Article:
While this is Swarthmore’s official position, there is also a movement within the students body advocating for an alternative Universal Pass grading policy, in which no students may fail an online class. A recent poll of the students body (run by Senior Class Officials) received 1,125 reponses with 60% supporting Universal Pass, 30% supporting CR/NC with ability to uncover grades and 10% giving other responses. The push to adopt policies similar to Universal Pass like this is currently taking place at numerous colleges in the United States, such as Yale University, Harvard University, The College of William and Mary, and Vassar College. 

At this time, no changes have been made to the academic calendar — except for the one-week extension to spring break — and the final day of classes is still projected to be May 1. All course material is expected to be compressed into the remaining weeks of the semester, and while the format of final exams will certainly be changing, the dates will not be.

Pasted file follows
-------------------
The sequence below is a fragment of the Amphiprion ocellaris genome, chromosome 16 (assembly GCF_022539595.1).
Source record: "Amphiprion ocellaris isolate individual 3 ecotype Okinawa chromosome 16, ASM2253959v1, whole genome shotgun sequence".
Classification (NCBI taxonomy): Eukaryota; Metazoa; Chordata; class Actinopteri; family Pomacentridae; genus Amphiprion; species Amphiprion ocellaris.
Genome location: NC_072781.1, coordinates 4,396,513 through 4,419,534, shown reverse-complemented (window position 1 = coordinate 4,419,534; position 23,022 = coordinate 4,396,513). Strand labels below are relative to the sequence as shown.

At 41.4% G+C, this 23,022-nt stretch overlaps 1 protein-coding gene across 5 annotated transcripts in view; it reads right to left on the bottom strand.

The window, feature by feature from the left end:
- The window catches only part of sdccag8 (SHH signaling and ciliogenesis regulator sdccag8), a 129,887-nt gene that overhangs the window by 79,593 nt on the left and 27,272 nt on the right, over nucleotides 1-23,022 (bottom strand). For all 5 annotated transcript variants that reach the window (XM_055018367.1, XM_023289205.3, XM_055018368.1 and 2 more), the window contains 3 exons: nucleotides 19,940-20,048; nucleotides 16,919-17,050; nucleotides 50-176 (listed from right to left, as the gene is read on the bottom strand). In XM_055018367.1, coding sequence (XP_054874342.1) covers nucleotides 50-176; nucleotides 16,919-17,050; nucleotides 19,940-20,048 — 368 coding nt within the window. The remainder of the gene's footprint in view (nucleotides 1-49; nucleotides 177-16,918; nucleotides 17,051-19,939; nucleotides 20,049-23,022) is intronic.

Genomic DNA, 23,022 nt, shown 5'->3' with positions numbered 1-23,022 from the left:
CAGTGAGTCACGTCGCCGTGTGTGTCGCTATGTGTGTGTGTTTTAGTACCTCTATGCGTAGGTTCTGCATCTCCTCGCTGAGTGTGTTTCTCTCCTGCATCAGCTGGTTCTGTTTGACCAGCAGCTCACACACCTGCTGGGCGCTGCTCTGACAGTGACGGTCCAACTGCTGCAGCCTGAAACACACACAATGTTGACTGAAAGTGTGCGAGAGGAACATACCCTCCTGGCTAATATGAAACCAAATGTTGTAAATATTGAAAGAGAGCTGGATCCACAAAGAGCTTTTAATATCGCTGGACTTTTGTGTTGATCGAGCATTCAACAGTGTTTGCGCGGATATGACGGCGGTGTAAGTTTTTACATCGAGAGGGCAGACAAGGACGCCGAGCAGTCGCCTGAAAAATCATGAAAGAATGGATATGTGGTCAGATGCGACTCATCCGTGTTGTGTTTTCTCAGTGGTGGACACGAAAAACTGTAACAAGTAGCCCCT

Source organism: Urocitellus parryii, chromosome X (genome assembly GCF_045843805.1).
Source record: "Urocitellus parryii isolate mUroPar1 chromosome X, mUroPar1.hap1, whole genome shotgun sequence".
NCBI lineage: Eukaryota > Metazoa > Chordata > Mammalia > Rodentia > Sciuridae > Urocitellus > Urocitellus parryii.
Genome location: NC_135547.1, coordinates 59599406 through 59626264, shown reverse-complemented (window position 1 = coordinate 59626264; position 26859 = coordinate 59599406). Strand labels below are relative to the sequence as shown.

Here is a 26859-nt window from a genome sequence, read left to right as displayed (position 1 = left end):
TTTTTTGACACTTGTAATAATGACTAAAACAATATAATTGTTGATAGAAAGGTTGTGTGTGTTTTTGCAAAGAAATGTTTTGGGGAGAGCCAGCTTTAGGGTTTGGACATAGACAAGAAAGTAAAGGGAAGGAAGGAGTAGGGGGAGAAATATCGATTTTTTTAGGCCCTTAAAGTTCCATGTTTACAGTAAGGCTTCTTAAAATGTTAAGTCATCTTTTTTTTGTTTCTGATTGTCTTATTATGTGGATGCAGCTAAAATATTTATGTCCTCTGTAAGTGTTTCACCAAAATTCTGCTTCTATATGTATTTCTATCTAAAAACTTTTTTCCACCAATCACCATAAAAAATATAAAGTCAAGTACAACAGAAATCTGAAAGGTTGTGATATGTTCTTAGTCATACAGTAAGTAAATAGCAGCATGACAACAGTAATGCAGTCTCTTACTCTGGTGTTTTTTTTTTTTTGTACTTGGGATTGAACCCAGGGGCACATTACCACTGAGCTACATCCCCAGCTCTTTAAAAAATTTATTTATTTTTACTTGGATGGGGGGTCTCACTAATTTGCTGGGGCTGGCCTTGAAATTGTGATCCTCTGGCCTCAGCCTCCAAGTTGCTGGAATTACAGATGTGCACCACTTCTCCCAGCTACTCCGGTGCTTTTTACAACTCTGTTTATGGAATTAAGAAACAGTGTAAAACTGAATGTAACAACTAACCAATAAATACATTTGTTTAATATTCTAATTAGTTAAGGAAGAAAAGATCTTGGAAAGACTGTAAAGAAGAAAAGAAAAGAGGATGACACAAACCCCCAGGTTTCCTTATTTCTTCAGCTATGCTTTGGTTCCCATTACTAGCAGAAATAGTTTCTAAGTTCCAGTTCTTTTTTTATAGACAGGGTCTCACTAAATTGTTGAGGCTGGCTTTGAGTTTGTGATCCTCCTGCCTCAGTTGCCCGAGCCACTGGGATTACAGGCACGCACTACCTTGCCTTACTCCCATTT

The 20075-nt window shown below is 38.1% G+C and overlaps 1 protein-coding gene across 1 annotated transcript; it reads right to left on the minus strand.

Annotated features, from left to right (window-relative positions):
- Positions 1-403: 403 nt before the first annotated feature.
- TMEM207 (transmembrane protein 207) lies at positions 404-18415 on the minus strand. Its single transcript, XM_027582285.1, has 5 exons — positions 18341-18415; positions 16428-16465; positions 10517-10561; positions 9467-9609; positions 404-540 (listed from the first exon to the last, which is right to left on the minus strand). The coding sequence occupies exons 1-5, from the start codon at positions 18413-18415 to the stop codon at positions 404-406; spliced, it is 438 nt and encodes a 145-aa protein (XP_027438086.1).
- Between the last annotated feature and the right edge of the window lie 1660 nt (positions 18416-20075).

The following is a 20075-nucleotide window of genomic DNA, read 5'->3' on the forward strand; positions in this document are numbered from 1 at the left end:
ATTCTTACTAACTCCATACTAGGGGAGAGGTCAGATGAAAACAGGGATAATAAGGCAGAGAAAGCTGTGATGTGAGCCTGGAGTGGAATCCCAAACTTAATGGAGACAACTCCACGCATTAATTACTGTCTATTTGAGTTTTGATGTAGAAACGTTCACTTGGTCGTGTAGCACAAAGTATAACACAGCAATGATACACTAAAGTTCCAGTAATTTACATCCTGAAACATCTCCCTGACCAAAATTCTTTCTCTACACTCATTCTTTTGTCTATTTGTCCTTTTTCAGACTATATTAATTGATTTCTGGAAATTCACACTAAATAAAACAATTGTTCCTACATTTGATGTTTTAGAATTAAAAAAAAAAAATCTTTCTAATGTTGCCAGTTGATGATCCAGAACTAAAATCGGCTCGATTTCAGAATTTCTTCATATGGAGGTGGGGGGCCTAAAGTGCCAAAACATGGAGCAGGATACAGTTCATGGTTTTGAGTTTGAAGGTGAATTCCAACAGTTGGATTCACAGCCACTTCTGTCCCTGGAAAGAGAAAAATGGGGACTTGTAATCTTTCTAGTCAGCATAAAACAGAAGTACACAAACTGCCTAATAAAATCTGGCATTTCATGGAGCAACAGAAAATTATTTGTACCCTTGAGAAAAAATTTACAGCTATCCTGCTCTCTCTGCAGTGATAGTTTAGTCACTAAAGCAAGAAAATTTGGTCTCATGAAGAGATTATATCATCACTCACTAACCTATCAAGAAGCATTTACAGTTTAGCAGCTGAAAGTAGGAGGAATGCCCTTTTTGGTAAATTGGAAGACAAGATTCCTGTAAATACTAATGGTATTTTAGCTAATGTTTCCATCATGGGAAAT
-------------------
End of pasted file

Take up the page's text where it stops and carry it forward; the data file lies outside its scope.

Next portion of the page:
“Our creative and dedicated community will do all that it can through remote learning to nurture the extraordinary dimensions of a Swarthmore education … We will support members of our community and mitigate the financial and other burdens on students and their families who are now facing fresh challenges with remote learning environments … We will ensure that all students have the ability to meet their academic requirements and encourage flexibility around certain policies, practices, and requirements given the circumstances,” President Smith wrote. 

Class of 2020 graduation developments

In the March 17 update President Smith originally announced the Commencement for the Class of 2020 would be moved online.

“In light of the continued uncertainty of this still-expanding pandemic, we have also come to the especially difficult realization that Commencement cannot proceed as usual. I appreciate how upsetting this decision is for many of you, and in particular for our seniors and their families. All of us were looking forward to gathering together under the canopy of tulip and white oak trees in the Scott Amphitheater to celebrate your many achievements. Please know that we are committed to developing a creative virtual alternative to this year’s ceremony,” wrote President Smith. 

In a same day response, an online petition was initiated by Alliyah Lusuegro ’20 aiming to receive written confirmation from the administration that an in-person Commencement ceremony would be held at a later date.